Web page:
Front Page Titles (by Subject) TO THE PRESIDENT OF CONGRESS. - The Writings of George Washington, vol. III (1775-1776)
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TO THE PRESIDENT OF CONGRESS. - George Washington, The Writings of George Washington, vol. III (1775-1776) 
The Writings of George Washington, collected and edited by Worthington Chauncey Ford (New York and London: G. P. Putnam’s Sons, 1889). Vol. III (1775-1776).
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TO THE PRESIDENT OF CONGRESS.
Cambridge, 11 January, 1776.
Every account I have out of Boston confirms the embarkation of troops mentioned in my last, which, from the season of the year and other circumstances, must be destined for some expedition to the southward of this. I have therefore thought it prudent to send Major-General Lee to New York. I have given him letters recommendatory to Governor Trumbull, and to the Committee of Safety at New York. I have good hopes that in Connecticut he will get many volunteers, who, I have some reason to think, will accompany him on this expedition, without more expense to the continent than their maintenance. But should it be otherwise, and should they expect pay, I think it is a trifling consideration, when put in competition with the importance of the object, which is to put the city of New York, with such parts of the North River and Long Island, as to him shall seem proper, in that state of defence, which the season of the year and circumstances will admit of, so as, if possible, to prevent the enemy from forming a lodgment in that government, which, I am afraid, contains too many persons disaffected to the cause of liberty and America. I have also written to Lord Stirling to give him all the assistance that he can, with the troops under his command in the Continental service, provided it does not interfere with any orders he may receive from Congress relative to them.1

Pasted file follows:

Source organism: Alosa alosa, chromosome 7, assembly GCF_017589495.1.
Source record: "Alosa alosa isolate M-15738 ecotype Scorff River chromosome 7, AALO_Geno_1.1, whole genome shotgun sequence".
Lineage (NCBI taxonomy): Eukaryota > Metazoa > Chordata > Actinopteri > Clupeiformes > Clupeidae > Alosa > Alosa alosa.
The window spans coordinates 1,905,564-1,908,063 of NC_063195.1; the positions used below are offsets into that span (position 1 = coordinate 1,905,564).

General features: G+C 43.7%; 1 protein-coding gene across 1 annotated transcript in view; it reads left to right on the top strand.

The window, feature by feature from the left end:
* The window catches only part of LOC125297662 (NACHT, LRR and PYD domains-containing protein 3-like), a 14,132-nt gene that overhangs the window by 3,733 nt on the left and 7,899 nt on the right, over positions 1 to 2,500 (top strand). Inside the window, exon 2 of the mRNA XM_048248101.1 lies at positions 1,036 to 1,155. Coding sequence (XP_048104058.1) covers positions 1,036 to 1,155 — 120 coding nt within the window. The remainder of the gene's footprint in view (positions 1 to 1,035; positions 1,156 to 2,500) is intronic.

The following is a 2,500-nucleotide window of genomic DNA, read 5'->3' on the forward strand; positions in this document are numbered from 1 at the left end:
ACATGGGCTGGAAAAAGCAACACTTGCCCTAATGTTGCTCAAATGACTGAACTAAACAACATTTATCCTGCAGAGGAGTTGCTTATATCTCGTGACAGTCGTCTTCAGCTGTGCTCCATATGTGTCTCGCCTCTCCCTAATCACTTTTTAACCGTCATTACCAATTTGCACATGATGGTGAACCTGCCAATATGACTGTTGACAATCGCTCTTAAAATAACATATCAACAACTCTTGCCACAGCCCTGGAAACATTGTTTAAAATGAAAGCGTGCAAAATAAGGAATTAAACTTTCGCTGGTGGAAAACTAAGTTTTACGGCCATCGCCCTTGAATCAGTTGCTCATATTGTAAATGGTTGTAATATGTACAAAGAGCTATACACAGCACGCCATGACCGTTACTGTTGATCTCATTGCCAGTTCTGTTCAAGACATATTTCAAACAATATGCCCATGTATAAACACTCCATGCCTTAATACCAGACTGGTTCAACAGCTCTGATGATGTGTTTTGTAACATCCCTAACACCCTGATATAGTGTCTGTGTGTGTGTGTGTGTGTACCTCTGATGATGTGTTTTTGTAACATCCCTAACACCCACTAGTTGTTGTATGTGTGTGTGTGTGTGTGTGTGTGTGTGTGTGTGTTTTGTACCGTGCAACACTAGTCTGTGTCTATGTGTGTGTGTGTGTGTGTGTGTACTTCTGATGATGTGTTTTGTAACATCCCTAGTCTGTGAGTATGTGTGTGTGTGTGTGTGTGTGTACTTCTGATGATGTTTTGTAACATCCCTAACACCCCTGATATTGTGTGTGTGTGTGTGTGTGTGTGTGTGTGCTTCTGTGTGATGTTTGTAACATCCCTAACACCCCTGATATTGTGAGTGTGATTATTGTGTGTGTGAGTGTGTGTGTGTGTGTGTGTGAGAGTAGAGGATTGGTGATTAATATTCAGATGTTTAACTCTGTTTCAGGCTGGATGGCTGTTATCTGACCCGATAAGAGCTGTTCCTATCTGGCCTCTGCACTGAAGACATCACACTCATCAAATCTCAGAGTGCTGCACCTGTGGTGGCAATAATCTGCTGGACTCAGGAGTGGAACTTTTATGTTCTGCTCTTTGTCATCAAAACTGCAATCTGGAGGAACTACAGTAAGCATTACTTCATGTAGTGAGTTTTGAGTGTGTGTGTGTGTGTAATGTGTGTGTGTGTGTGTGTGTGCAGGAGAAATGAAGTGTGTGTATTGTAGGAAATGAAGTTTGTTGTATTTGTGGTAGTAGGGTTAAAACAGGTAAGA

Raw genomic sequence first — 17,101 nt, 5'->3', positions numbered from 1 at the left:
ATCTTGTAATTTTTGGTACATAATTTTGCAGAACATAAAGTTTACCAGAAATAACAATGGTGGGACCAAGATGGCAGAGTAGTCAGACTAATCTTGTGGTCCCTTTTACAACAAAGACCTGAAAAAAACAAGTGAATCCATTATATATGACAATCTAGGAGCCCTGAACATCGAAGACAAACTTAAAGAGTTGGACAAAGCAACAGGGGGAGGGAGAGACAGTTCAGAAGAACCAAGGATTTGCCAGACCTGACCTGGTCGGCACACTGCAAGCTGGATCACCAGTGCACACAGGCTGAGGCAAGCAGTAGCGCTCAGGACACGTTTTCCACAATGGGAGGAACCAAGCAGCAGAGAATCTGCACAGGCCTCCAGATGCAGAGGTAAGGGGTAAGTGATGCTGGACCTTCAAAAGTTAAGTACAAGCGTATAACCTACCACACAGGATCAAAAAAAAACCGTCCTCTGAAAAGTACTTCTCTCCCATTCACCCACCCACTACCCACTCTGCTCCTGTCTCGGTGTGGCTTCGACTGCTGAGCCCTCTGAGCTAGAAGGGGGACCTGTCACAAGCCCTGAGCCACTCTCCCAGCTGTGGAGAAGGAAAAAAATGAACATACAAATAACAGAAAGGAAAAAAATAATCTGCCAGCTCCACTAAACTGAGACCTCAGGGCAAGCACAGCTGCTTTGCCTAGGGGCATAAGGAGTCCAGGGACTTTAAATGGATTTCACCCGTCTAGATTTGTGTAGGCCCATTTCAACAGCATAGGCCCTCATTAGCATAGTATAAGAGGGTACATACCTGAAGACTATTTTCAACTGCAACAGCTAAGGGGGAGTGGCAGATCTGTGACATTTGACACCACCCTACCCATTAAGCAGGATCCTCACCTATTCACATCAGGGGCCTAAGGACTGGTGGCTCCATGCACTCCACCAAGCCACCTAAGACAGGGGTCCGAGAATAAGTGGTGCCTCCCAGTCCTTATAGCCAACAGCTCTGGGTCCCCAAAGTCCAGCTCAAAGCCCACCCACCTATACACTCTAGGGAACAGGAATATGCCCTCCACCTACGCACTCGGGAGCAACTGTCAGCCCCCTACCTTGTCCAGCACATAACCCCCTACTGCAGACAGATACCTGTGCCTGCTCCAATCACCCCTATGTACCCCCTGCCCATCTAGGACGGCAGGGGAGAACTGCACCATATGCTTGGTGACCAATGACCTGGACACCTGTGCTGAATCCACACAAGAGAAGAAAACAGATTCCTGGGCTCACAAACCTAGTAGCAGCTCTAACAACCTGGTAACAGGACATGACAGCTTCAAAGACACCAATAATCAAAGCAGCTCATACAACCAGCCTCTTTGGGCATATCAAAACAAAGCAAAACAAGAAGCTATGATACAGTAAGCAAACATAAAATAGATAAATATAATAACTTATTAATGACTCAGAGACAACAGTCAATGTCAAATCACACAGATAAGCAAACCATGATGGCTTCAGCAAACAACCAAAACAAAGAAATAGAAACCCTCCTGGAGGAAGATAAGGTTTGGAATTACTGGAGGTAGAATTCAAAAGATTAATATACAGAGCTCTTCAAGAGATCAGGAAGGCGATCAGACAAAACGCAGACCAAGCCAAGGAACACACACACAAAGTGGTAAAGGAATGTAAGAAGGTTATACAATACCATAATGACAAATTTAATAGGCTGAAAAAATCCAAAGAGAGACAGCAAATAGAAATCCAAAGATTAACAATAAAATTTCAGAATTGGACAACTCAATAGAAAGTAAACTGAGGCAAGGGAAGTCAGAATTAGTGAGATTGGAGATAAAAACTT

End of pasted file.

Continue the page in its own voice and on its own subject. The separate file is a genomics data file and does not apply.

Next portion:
I hope the Congress will approve of my conduct in sending General Lee upon this expedition. I am sure I meant it well, as experience teaches us, that it is much easier to prevent an enemy from posting themselves, than it is to dislodge them after they have got possession. The evening of the 8th. instant a party of our men under the command of Major Knowlton were ordered to go and burn some houses which lay at the foot of Bunker’s Hill, and at the head of Charlestown; they were also ordered to bring off the guard which we expected consisted of an officer and 30 men. They crossed the milldam about half after eight o’clock and gallantly executed their business, having burnt eight houses, and brought with them a sergeant and four privates of the 10th Regiment. There was but one man more there, who making some resistance they were obliged to despatch. The gun that killed him was the only one that was discharged by our men, tho’ several hundreds were fired by the enemy from within their works, but in so confused a manner, that not one of our people was hurt. Our inlistments go on very heavily.1
[1 ]William Alexander, known by the title of the Earl of Stirling, was born in New York. He served in a military capacity, during the former war, under General Shirley, and passed several years in England. While there, he made a claim to the Scottish earldom of Stirling, which he was believed to have legally established, but the decision of the House of Lords was unfavorable. By courtesy, however, the title was always afterwards granted to him. On his return to America, he took up his residence in New Jersey. He was by Congress appointed colonel of the first battalion of New Jersey troops, on the 7th of November, 1775, and in March following was raised to the rank of brigadier-general. A brief and well written sketch of the life of Lord Stirling may be found in Sedgwick’s Memoir of the Life of William Livingston, p. 213.
[1 ]Read in Congress January 22.